What is Monitoring?

Monitoring the performance of your technology infrastructure enables you to manage risk and identify issues before they significantly impact users or operations. However, monitoring can mean different things in different contexts.

Monitoring generally refers to keeping track of some measurable aspect of a system. It may be the output of some sensor (which is how we usually think about monitoring), or it could mean a log file with information about events that have occurred in the system being monitored.

Monitoring can also refer to analyzing data from past interactions with the system under observation to anticipate future needs and plan accordingly.

As a result, when seeking out monitoring solutions for your organization, it is essential to understand what each solution offers beyond just checking if something is “on” or “off” at any given time.

The details in the video will help you evaluate potential vendors so you know what you’re getting when signing an agreement for a new monitoring solution for your organization.

 

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Proactive Monitoring

Proactive monitoring monitors your systems to identify potential outages and bottlenecks before significantly impacting users or operations. These solutions can be used to detect and report current issues and predict what might happen in the future by analyzing historical data.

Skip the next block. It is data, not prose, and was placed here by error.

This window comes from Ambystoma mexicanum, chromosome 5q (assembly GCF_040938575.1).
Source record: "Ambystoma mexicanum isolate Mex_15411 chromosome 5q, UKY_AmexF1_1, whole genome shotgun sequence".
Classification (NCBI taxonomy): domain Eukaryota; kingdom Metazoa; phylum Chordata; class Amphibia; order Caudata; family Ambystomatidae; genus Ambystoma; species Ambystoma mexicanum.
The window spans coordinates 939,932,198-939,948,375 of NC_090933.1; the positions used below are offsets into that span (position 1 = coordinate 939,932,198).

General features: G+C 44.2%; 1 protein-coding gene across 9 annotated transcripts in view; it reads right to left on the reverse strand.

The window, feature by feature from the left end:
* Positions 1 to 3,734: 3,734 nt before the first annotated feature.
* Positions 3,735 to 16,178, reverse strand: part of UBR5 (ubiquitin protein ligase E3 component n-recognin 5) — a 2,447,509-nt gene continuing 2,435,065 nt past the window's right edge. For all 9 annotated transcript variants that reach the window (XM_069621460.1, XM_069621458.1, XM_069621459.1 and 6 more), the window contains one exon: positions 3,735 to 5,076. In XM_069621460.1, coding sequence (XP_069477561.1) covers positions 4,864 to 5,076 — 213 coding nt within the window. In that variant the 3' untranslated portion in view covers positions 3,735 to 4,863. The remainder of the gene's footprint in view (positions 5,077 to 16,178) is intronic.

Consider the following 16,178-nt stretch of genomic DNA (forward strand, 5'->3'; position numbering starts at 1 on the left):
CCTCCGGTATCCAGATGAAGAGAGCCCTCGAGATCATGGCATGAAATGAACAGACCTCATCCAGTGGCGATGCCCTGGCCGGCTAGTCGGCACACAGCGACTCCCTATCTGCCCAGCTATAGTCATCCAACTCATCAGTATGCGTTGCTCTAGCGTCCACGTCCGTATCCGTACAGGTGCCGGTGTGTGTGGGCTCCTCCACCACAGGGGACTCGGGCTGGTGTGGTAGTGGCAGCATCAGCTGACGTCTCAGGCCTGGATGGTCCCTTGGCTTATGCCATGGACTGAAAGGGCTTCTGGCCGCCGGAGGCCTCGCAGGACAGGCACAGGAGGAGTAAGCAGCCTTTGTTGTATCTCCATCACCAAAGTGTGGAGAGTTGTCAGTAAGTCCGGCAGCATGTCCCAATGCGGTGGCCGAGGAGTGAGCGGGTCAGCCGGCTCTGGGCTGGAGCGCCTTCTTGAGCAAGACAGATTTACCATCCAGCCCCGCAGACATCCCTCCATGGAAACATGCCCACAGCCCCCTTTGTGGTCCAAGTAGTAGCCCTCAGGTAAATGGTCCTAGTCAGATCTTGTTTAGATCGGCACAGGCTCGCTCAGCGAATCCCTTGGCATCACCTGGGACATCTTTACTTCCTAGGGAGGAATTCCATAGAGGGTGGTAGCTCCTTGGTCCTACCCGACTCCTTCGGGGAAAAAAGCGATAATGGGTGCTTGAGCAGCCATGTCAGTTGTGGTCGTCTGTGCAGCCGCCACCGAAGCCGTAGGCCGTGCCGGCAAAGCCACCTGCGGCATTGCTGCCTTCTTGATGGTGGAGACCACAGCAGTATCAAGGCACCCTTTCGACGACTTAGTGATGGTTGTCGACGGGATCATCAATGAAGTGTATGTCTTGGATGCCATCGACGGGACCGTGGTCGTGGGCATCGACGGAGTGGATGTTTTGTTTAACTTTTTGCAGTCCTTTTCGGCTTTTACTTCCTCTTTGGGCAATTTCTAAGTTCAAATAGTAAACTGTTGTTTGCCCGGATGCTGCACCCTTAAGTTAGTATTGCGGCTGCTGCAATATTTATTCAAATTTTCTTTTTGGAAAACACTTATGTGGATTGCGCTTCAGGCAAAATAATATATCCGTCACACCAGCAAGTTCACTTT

This monitoring solution monitors a broader set of business systems beyond critical ones. They will typically have thresholds and rules in place to keep track of a much more comprehensive set of metrics and detect events earlier than real-time monitoring would, even if those types of events do not affect a critical system.

Proactive monitoring solutions are suitable for keeping track of scenarios that are mission-critical or for anticipating future issues by analyzing trends from past data.

 

Summing up

Monitoring can be used for many different things. You might be monitoring for uptime or SLA compliance, monitoring for availability or performance, monitoring for security or risk reduction, or monitoring for compliance or regulatory auditing. Regardless of your use case, monitoring is essential to your infrastructure.

If you are a small to medium-sized business, you may not fully have the internal staff to monitor your network and systems. With a 24×7 proactive monitoring service from Protected Harbor, you don’t need to worry. We will create a customized plan that suits your company’s needs, keeping your financial situation and risk profile in mind.

Our team of experts will review your current IT setup to determine if it meets your company’s goals. If it doesn’t, we will provide a detailed list of recommendations to help you get the most out of your IT investment.

Click here to schedule your technology audit today!